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CHAPTER XXIII


AT CLOSE QUARTERS


"Say, you dun let my hosses alone!" cried the colored man, in fright.

"Don't you dare to drive away until you have answered our questions," returned Dick, firmly.

"I—I don't want to git in no trouble, boss—'deed I don't!" wailed the driver of the farm wagon.

"Well, you answer our questions, and tell us the strict truth."

"I—I didn't do nuffin, give you-all my word I didn't!"

"But you saw the auto, with the men and the girls in it?" cried Dick, sharply.

"Ye-as, sah, I—I did, sah," was the stammered-out reply.

"Where did you see them?"

"Down in Snagtown, sah."

"What were the folks in the auto doing?"

"Da was a-waitin' fo' one of de men to fix up de wheel. De rubber on de wheel dun got busted."

"I see. And what were the men in the auto, and the girls, doing?" went on Dick, quickly.

"Say, boss, I don't want no trouble, 'deed I don't! I didn't do nuffin! I jess looked at 'em. dat's all. An' dat one man he said he'd mak me suffer if I opened my mouf 'bout wot I saw," explained the aged colored man, in a trembling voice. I'se an honest, hard-workin' man, I is! I works fo' Massah Sheldon fo' sixteen years now, an' he'll dun tole yo'-all I'se honest, an——"

"All right, I believe you are honest," answered Dick, in a kindlier tone. "But those men are rascals, and we want to catch them. They carried those two girls off against their will."

"Dat's wot I was suspicioned of, boss, fo' de young ladies was a-cryin' hard an' wanted to git out, an' de men wouldn't let 'em. I wanted to do sumfing fo' 'em, but the men tole me go mind my own business, or git my haid busted, so I drove on."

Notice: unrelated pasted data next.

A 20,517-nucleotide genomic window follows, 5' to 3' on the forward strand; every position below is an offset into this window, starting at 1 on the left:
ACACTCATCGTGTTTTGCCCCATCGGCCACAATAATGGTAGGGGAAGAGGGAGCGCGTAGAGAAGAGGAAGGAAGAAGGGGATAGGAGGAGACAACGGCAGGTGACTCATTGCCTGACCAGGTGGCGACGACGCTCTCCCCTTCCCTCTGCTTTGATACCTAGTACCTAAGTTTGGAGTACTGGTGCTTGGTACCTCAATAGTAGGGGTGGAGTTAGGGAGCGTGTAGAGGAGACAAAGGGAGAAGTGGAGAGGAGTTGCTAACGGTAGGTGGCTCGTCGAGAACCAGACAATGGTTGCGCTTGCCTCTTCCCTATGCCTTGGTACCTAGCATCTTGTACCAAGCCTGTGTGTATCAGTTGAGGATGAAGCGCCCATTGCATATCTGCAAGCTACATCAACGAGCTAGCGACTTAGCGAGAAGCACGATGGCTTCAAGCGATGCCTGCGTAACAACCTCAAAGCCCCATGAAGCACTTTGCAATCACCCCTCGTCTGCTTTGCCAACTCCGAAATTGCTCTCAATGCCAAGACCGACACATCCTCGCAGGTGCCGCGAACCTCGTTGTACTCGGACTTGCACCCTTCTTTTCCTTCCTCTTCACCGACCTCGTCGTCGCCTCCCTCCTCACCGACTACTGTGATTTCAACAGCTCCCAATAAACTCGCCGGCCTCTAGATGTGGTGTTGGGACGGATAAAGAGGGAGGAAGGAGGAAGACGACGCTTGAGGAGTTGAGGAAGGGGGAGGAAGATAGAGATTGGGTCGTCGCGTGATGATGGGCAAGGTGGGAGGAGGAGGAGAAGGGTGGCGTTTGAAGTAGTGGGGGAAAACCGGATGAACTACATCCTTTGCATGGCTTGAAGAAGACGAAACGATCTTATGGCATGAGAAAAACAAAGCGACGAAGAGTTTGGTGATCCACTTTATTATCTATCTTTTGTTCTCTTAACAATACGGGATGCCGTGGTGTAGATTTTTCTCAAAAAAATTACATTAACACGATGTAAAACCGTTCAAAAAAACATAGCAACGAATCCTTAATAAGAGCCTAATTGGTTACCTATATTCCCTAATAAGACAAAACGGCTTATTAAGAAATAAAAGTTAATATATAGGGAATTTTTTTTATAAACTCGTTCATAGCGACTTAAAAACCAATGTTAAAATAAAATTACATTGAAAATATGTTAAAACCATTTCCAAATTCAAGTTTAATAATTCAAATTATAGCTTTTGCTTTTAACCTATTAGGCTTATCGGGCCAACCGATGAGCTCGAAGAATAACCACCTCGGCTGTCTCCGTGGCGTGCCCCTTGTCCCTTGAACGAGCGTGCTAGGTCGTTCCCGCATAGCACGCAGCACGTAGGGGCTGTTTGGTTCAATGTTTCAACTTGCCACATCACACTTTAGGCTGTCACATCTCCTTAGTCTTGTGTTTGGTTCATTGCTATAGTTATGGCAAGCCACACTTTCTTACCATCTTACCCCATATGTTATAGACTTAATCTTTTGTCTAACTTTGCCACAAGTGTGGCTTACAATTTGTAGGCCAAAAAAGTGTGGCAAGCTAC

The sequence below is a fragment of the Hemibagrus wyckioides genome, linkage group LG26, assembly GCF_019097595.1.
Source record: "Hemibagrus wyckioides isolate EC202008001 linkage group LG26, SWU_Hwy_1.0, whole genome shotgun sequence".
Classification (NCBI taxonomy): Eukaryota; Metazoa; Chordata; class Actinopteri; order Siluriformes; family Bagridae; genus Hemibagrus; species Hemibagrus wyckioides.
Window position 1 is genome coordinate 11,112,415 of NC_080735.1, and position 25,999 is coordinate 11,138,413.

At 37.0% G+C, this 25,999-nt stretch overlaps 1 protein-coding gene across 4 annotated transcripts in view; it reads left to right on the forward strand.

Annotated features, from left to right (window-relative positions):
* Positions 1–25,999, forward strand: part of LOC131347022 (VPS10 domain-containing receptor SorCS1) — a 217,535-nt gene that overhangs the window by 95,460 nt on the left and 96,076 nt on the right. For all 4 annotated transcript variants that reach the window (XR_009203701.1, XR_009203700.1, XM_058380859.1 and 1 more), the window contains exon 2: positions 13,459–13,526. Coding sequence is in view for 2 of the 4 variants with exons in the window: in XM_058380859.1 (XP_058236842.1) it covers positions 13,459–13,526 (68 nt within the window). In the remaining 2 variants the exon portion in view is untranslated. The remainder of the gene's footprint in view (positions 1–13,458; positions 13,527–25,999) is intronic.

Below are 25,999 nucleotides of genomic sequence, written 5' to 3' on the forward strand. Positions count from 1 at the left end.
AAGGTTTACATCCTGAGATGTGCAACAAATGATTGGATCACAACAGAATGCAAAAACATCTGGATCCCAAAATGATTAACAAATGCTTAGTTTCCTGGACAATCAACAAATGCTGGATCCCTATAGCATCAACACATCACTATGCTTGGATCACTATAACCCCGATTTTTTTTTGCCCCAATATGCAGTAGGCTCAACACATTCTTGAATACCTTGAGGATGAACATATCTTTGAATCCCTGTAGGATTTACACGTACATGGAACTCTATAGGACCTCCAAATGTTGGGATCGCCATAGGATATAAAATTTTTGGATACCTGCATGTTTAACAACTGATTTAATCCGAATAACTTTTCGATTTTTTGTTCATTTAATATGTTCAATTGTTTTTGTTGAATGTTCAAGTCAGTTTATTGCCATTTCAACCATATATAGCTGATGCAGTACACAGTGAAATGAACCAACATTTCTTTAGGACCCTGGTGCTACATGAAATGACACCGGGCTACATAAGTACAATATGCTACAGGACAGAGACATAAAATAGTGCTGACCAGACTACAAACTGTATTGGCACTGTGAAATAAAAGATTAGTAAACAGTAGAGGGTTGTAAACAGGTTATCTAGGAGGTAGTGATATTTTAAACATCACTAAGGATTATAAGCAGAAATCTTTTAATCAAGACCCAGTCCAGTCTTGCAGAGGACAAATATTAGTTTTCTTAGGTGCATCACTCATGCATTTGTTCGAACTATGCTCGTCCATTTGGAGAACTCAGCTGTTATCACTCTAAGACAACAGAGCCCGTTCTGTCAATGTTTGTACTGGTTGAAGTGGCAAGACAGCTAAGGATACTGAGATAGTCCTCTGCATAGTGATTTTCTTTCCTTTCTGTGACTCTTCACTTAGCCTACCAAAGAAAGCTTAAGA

"How many men were there?"

"Three men, 'sides de man wot was a-mendin' de busted wheel."

"The doctor and Crabtree and Sobber!" murmured Tom.

"Or Koswell and Larkspur," added Sam.

"How far away from here is that place?" went on Dick.

"About a mile an' a half, sah. But the road 'am putty stony an' rough, sah."

"Can a fellow ride horseback on those horses?"

"Yo might, sah, if yo' had a saddle. But da ain't no saddle. Is yo'-all thinkin' of goin'——"

"We'll take those horses," cut in Dick, shortly.

"Now, don't worry, we'll pay you well for using them, and see that they come back safely. We have got to save those two girls, and we'll put those men in prison if we can."

The old colored man was so amazed that he was all but bewildered. He did not want to let the horses go, but the boys gave him no choice in the matter. They unharnessed the steeds, and took the blankets on the wagon seat for saddles.

"Sam, I guess Tom and I had better go on ahead," said Dick. "You can follow on foot, if you want to, and you can come, too, if you wish," he added, to the colored man.

"Say, ain't you afraid ob gitting shot, or suming like dat?" asked the driver of the wagon.

"Maybe we can do a little shooting ourselves," answered Dick, grimly.

"Is yo'-all armed?"

"We are."

"Den I'll follow on foot, wid dis young gen'men," said the colored man. He was afraid that if he did not follow he would not get the team back.

Once on horseback, Dick and Tom did not linger. Along the rough, hill road they sped, urging the bony steeds along as best they could. Fortunately there were no side trails to bewilder them.

"I hope we get there in time," remarked Tom, as they proceeded.

"So do I," answered Dick. "If they had a blow-out it may take that chauffeur quite some time to put on a new inner tube and a shoe."

"If he had only busted his engine!" murmured Tom.

The way now became so rough that they had all they could do to keep on the horses, and they wondered at the men in the automobile traveling such a road.

"I suppose they came because it's so lonely," said Dick. "They knew they'd be sure to meet more or less carriages and wagons on the turnpike, and if the girls screamed they might be rescued."